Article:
Are Pre-Workouts Bad For You?

Clients come to Prime Fitness in Totowa, New Jersey, and want guidance with their exercise program, diet and whether supplements like pre-workouts are good for you. Why use pre-workouts and what are they exactly? They’re a combination of carbs and protein you consume before you workout that helps provide the nutrients and calories to give you the energy you need to build muscle tissue and provide the calories for energy. Of course, a combination of protein and carbs, like fruit and yogurt, will provide the same benefits as a pre-workout food.

It’s all about convenience.

Making sure you have the right combination of carbs to protein is important for a great workout. That’s what pre-workouts do and you don’t even have to think about it. Even though they’re created to add ease and make sure you get the energy boost, you still have to read the label. Some contain more than just macro nutrients and calories, which can include everything from caffeine or vitamins, like B-complex. Both can help metabolism and energy. Some, however, can contain chemicals and/or sugar, so read your label and avoid those.

Reading the label can help you make the decision.

Are you lactose intolerant? Avoid those pre-workouts that have lactose. If you have IBS, you need to avoid many of the supplements that contain creatine, carnitine, inulin and artificial sweeteners. They can irritate your problem and cause diarrhea, gas, nausea and stomach pain. There’s nothing worse than trying to do a press, jumping jacks or other exercise with a belly full of gas and a potential for explosive diarrhea.

Some pre-workouts are better than others.

Some contain superfoods, such as dehydrated beets or beet juice. That can boost your body’s nitric acid production. Nitric oxide causes blood vessels to dilate and increases the blood flow to all parts of the body. Dilated blood vessels can boost your endurance and take some of the stress off your heart. Some contain creatine, which is in all muscle tissue. The creatine helps improve strength and build muscle tissue, plus improves your performance.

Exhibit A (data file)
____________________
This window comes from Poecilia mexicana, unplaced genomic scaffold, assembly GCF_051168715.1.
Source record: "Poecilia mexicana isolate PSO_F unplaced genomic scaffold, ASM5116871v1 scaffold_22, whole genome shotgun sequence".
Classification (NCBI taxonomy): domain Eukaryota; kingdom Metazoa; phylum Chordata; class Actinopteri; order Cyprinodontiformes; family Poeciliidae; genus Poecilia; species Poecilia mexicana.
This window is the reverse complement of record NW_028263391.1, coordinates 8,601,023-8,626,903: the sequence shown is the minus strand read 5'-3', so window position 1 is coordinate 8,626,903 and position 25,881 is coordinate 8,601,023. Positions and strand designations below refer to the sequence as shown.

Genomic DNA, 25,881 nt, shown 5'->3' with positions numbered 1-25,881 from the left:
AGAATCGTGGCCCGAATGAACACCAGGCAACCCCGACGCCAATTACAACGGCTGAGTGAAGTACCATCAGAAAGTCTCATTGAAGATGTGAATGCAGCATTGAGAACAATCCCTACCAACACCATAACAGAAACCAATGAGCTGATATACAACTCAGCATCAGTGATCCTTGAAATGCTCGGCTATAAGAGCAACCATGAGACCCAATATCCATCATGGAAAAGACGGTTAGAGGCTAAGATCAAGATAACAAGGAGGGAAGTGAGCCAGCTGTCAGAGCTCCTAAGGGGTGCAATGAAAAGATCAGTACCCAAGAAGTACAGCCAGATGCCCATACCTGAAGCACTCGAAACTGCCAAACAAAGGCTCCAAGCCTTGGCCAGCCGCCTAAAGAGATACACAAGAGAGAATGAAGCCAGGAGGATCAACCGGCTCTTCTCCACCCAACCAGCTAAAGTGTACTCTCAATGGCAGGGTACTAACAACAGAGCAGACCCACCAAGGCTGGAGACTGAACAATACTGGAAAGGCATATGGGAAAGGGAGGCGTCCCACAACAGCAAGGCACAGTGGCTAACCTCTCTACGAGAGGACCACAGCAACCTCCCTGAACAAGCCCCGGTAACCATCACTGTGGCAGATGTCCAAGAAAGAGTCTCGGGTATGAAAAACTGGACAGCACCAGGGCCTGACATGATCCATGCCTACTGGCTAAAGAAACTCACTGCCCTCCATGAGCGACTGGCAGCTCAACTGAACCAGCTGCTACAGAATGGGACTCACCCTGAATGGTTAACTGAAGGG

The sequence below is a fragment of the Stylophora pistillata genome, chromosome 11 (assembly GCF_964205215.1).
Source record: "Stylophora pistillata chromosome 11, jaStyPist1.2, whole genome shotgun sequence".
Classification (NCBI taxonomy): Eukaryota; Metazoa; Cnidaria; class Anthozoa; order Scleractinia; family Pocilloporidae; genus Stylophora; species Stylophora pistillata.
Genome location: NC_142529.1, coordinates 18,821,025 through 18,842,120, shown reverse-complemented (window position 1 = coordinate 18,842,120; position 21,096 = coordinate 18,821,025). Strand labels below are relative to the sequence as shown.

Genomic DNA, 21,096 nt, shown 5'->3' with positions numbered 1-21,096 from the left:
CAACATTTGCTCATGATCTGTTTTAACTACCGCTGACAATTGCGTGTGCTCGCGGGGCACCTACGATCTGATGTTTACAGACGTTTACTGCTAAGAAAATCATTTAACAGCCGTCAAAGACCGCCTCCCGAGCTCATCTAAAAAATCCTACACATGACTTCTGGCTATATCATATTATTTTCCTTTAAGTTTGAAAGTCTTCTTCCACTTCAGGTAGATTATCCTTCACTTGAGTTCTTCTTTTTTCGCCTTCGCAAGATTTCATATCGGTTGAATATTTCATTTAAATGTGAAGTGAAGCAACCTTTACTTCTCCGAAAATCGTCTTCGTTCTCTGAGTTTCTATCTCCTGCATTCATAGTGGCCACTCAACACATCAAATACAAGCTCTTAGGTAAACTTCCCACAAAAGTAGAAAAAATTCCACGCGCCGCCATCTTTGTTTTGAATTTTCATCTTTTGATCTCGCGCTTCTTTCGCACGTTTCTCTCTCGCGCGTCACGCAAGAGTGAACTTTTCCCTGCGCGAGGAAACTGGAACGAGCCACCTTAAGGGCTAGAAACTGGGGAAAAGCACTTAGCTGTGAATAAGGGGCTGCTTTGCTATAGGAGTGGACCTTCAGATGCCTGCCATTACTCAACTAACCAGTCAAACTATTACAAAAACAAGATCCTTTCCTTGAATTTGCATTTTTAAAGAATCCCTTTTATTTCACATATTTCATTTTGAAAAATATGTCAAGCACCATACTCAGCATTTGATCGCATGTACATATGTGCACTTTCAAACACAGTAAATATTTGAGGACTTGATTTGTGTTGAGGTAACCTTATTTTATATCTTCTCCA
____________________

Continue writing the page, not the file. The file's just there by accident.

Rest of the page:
• Pre-workouts aren’t regulated by the FDA, so make sure you get what you’re paying for. Organizations like NSF or Informed-Choice are third party groups that rate the quality of the supplement and then places certification on the label.
  • If you have high blood pressure or a fast heart rate, avoid products with creatine or caffeine. Both can elevate your blood pressure and heart rate, plus can cause stomach distress and dehydration.
  • One study showed that using pre-workouts did boost strength by as much as eight percent. Supplements with caffeine were the ones that increased it the most.
  • You can save money and make your own snack at home. A PB&J on whole wheat bread is a good combination that can be made ahead, takes very little time to make and costs pennies.

For more information, contact us today at Prime Performance Fitness!

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